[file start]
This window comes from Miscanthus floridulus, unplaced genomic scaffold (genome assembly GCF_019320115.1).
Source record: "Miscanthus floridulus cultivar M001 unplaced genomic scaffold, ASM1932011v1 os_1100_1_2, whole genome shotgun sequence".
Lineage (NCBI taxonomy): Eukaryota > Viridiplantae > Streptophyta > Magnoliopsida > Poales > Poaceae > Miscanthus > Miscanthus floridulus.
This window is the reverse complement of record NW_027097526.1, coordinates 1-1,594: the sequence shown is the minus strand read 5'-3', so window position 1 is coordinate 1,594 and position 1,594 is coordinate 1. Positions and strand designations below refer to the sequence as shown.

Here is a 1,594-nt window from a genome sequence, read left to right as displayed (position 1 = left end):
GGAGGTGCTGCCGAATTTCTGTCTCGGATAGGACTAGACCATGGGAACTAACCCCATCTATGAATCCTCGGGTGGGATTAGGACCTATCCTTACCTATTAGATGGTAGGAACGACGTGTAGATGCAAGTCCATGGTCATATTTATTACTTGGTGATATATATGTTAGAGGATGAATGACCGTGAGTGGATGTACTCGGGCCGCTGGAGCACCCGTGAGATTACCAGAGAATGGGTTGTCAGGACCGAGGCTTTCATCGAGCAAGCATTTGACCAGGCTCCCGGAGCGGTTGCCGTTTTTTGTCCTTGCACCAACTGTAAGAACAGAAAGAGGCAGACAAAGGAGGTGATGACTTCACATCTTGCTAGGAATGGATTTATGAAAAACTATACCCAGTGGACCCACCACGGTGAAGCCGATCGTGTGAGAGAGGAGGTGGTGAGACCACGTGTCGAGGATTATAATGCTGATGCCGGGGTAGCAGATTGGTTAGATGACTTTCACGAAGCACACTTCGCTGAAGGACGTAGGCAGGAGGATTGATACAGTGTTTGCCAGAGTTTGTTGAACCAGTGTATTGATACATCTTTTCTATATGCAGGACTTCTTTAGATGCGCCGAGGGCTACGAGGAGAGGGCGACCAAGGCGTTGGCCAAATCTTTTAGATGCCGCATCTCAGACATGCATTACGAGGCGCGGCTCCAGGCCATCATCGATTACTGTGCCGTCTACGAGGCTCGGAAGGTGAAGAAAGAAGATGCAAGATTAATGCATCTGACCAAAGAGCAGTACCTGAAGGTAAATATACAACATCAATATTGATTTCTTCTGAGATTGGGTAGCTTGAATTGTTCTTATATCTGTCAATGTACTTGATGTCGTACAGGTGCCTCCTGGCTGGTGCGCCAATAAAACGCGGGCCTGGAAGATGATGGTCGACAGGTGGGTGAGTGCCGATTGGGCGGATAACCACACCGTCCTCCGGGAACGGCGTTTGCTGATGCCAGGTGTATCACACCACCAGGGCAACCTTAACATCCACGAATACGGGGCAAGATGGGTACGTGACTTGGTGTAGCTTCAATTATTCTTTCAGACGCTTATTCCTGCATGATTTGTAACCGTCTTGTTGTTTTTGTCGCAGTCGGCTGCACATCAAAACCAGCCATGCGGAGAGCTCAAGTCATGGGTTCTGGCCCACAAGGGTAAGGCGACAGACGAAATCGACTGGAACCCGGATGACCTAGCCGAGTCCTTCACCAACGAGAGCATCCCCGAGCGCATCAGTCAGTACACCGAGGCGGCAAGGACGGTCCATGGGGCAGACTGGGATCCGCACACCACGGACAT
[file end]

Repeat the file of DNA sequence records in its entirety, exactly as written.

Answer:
This window comes from Miscanthus floridulus, unplaced genomic scaffold (genome assembly GCF_019320115.1).
Source record: "Miscanthus floridulus cultivar M001 unplaced genomic scaffold, ASM1932011v1 os_1100_1_2, whole genome shotgun sequence".
Lineage (NCBI taxonomy): Eukaryota > Viridiplantae > Streptophyta > Magnoliopsida > Poales > Poaceae > Miscanthus > Miscanthus floridulus.
This window is the reverse complement of record NW_027097526.1, coordinates 1-1,594: the sequence shown is the minus strand read 5'-3', so window position 1 is coordinate 1,594 and position 1,594 is coordinate 1. Positions and strand designations below refer to the sequence as shown.

Here is a 1,594-nt window from a genome sequence, read left to right as displayed (position 1 = left end):
GGAGGTGCTGCCGAATTTCTGTCTCGGATAGGACTAGACCATGGGAACTAACCCCATCTATGAATCCTCGGGTGGGATTAGGACCTATCCTTACCTATTAGATGGTAGGAACGACGTGTAGATGCAAGTCCATGGTCATATTTATTACTTGGTGATATATATGTTAGAGGATGAATGACCGTGAGTGGATGTACTCGGGCCGCTGGAGCACCCGTGAGATTACCAGAGAATGGGTTGTCAGGACCGAGGCTTTCATCGAGCAAGCATTTGACCAGGCTCCCGGAGCGGTTGCCGTTTTTTGTCCTTGCACCAACTGTAAGAACAGAAAGAGGCAGACAAAGGAGGTGATGACTTCACATCTTGCTAGGAATGGATTTATGAAAAACTATACCCAGTGGACCCACCACGGTGAAGCCGATCGTGTGAGAGAGGAGGTGGTGAGACCACGTGTCGAGGATTATAATGCTGATGCCGGGGTAGCAGATTGGTTAGATGACTTTCACGAAGCACACTTCGCTGAAGGACGTAGGCAGGAGGATTGATACAGTGTTTGCCAGAGTTTGTTGAACCAGTGTATTGATACATCTTTTCTATATGCAGGACTTCTTTAGATGCGCCGAGGGCTACGAGGAGAGGGCGACCAAGGCGTTGGCCAAATCTTTTAGATGCCGCATCTCAGACATGCATTACGAGGCGCGGCTCCAGGCCATCATCGATTACTGTGCCGTCTACGAGGCTCGGAAGGTGAAGAAAGAAGATGCAAGATTAATGCATCTGACCAAAGAGCAGTACCTGAAGGTAAATATACAACATCAATATTGATTTCTTCTGAGATTGGGTAGCTTGAATTGTTCTTATATCTGTCAATGTACTTGATGTCGTACAGGTGCCTCCTGGCTGGTGCGCCAATAAAACGCGGGCCTGGAAGATGATGGTCGACAGGTGGGTGAGTGCCGATTGGGCGGATAACCACACCGTCCTCCGGGAACGGCGTTTGCTGATGCCAGGTGTATCACACCACCAGGGCAACCTTAACATCCACGAATACGGGGCAAGATGGGTACGTGACTTGGTGTAGCTTCAATTATTCTTTCAGACGCTTATTCCTGCATGATTTGTAACCGTCTTGTTGTTTTTGTCGCAGTCGGCTGCACATCAAAACCAGCCATGCGGAGAGCTCAAGTCATGGGTTCTGGCCCACAAGGGTAAGGCGACAGACGAAATCGACTGGAACCCGGATGACCTAGCCGAGTCCTTCACCAACGAGAGCATCCCCGAGCGCATCAGTCAGTACACCGAGGCGGCAAGGACGGTCCATGGGGCAGACTGGGATCCGCACACCACGGACAT